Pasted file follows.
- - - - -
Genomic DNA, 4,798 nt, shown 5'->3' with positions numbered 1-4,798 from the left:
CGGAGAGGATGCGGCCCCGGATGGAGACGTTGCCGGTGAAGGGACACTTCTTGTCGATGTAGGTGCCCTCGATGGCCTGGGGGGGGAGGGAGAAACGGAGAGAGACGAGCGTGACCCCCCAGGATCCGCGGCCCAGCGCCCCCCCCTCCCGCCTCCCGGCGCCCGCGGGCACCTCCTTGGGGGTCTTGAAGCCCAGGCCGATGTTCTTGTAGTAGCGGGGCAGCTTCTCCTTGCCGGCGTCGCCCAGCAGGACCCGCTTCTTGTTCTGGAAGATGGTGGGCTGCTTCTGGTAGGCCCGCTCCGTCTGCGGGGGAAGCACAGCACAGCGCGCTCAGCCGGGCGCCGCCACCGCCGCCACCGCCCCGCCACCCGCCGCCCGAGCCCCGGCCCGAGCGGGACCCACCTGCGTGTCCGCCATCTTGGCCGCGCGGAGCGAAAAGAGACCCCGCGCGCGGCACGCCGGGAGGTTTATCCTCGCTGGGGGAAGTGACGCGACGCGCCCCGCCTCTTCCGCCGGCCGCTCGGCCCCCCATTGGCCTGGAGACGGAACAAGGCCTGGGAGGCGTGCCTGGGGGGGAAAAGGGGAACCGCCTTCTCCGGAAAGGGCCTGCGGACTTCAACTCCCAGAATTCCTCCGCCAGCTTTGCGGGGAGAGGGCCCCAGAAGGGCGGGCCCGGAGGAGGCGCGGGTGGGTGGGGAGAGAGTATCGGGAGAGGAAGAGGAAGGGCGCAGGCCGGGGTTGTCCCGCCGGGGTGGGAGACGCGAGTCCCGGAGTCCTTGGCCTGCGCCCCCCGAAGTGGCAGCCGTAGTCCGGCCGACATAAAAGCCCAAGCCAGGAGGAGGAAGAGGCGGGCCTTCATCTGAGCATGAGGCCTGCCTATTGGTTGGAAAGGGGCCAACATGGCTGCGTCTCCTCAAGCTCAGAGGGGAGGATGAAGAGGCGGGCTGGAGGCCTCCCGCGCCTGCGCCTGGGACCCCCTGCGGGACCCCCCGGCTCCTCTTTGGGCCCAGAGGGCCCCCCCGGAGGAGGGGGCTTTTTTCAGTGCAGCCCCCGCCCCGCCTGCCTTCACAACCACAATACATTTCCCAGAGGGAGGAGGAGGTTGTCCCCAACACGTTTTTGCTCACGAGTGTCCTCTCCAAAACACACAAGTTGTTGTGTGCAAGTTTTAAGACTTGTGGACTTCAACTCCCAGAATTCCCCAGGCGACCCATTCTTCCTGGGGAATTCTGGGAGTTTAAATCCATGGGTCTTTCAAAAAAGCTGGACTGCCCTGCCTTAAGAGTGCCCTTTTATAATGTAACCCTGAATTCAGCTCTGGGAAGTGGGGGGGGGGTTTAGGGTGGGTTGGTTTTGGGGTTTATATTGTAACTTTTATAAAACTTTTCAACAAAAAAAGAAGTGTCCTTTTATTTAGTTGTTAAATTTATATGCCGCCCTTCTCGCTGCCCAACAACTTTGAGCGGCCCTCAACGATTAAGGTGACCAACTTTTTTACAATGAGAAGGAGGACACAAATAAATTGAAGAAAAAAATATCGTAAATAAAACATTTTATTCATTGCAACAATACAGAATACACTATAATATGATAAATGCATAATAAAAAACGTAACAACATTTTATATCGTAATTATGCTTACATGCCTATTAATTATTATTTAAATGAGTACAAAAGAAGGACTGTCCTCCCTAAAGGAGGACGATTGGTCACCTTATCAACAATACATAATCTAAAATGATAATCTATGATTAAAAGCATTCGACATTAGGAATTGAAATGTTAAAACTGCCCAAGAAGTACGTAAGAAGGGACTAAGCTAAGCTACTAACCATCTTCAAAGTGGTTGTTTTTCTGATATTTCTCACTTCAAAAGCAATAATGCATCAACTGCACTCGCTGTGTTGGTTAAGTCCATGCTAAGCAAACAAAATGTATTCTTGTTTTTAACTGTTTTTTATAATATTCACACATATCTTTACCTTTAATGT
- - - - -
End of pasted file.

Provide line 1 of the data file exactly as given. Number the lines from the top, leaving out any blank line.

Genomic DNA, 4,798 nt, shown 5'->3' with positions numbered 1-4,798 from the left: